Monday, July 8, 2013

Time per patient

This was a comment I received last week on one of my posts:

I am an Internal Medicine resident in the US, and considering a career in Primary Care. I have a question for those of you who are already practicing. I would like to limit the number of patients I see per day by having 30 minute encounters for follow ups, 15 minute for acute visits, and 1 hour for annual physical or new patient visits. I plan to request these time slots at interviews. How plausible would that request be?

I don't know if I have ever had a physician spend anywhere close to an hour with me, so I'm guessing not very. Any other wisdom?

23 comments:

  1. Primary care is very much in demand in many parts of the country, so I imagine the questioner could probably find a place that would accept her terms. However, she will have to bill the same as the providers who spend less time per patient, and thus limit her pay substantially compared to her collegues. (This might change some as Obamacare is rolled out, but I doubt there will be a dramatic change in the near future.)
    It is a noble goal, and probably doable if she really is dedicated to the idea, but I wonder more about her reasons for wanting this. While many providers are rushed, I think it is possible to give quality care even with shorter appointments than those listed.

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    1. It will change under Obamacare, less $ for providers, less time for patients. Healthcare is broke and it needs to be fixed, but Obamacare seems to be a template for how to take a noble idea and do it wrong

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  2. That can't be a serious question... Can it? Surely a resident already in the US knows that such a schedule is completely untenable and they'd be laughed out of the interview

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  3. Like Abby said. It's a noble goal, but I doubt it's going to lead to a job except in an area that REALLY needs someone. Realistically this person will be told within a few weeks that they need to see more patients to earn their salary.

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  4. In the practice where I work an an RN, yes we may have appointments that last one hour, but that is not one hour with the doctor. Typically these are for patients who are getting IMEs.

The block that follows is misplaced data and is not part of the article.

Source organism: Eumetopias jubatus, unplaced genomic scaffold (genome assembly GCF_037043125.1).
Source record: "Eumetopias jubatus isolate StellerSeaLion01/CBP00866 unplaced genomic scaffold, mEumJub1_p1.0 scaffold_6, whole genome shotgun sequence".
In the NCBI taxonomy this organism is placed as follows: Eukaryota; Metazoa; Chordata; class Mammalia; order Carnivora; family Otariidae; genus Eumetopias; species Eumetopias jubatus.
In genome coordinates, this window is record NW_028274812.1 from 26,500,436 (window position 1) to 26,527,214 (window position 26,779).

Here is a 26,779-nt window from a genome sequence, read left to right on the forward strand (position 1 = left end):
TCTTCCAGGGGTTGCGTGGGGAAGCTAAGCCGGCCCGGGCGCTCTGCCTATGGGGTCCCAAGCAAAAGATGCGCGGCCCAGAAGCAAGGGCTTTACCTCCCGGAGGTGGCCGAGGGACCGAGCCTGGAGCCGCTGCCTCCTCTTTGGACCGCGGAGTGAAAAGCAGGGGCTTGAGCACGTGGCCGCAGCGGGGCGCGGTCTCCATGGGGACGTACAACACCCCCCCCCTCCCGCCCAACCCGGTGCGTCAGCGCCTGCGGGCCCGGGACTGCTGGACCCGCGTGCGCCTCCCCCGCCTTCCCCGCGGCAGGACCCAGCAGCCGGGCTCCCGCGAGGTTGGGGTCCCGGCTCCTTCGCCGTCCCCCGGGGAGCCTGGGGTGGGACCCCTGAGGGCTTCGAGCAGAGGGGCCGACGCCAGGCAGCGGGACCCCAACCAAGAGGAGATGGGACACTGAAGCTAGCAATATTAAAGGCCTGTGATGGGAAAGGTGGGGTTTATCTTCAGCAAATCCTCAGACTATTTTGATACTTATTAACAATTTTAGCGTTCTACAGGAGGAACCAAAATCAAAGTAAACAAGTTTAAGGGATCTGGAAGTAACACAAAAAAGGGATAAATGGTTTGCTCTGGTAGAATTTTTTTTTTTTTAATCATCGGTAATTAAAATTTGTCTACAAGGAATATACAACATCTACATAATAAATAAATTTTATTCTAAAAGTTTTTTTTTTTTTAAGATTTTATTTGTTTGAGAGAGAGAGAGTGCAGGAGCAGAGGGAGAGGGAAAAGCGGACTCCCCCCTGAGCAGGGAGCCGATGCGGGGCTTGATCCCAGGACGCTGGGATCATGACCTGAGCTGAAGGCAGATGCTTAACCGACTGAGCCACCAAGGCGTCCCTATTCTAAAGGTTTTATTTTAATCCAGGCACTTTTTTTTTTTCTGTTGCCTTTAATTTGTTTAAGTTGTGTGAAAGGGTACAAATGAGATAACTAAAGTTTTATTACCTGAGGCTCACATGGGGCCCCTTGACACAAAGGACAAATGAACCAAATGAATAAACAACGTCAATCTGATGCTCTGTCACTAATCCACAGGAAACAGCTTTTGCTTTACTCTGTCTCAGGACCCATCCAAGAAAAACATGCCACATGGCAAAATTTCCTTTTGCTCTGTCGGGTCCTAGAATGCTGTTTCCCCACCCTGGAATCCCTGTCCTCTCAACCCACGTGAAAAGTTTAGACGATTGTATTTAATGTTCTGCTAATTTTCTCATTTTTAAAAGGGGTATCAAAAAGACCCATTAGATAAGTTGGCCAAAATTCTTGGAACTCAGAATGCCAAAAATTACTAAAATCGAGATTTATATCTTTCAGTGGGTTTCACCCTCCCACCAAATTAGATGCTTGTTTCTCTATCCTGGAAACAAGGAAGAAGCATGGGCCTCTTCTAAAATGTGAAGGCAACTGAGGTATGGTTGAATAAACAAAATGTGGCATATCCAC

The RN takes the patient back, gets vital signs and takes an H&P and does a brief physical exam. Then the RN gives a brief (1-2 minute) report to the doctor. Doctor then clarifies anything needed from the H&P and performs a more thorough exam. He may opt to get x-rays, fluoroscopy, or EMGs, which the RN does and then presents results. Then he has a conversation with the patient about what an IME is, what his findings and recommendations are, and what the practice will do next in terms of their care.

    IMEs are billed at $1200+ per visit at this practice. Fluoroscopy and EMGs may cost more depending on the contract and terms. The report (dictation that goes to whomever ordered the IME) is billed at $52-$475 depending on what they need.

    So it is plausible, with a very restricted patient population to have one hour visits.

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  5. I think the only time I've had more than a 1/2 hour visit was to establish care with my OB and my first prenatal appointment with her. (Two separate visits but each were at least 45 minutes long.)

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  6. As a patient, I don't want to spend that much time with ANY doctor (except maybe under anesthesia in the OR...when I won't know how much time it took). Ten minutes is all I can stand.

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  7. Also an IM resident, though in Canada where no one in IM practices primary care. Even so, I've never heard of follow-ups taking longer than "acute" visits, much less twice as long. Sometimes in clinic a complex patient might take an hour or more for the whole visit, but that's not exclusively time spent with the physician, and even then it applies more to teaching environments residents review with staff and slow everything down.

    In family med, some patients might take a while, but generally speaking 10 minutes is more than enough time for almost everyone. Exceptions come when there are any procedures to do. As a student I typically wasn't very fast (certainly not at first), but as a staff physician you should be several times more efficient. Otherwise, it's pretty crucial to realize that spending 30 minutes with a patient usually entails at least another 10 minutes of related paperwork or dictations or typing letters. With these kinds of numbers you might manage 10-15 patients per day, which is horribly inefficient for primary care, and arguably that's an overestimate.

    Otherwise, if I had allocated my time that way while on call last night, I wouldn't have slept for a second and I'd still be there taking an hour with each new (to me) patient.

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  8. Unless you are seeing some very very complicated patients, or doing your own psych counseling, that seems way too long. What would you do for a full HOUR with a patient, unless it was someone rambling on that you'd be better off redirecting anyways? I've had transfers come to me with 10 inch thick binders of records (and 18 serious conditions) that may take an hour, but that is not the typical new patient.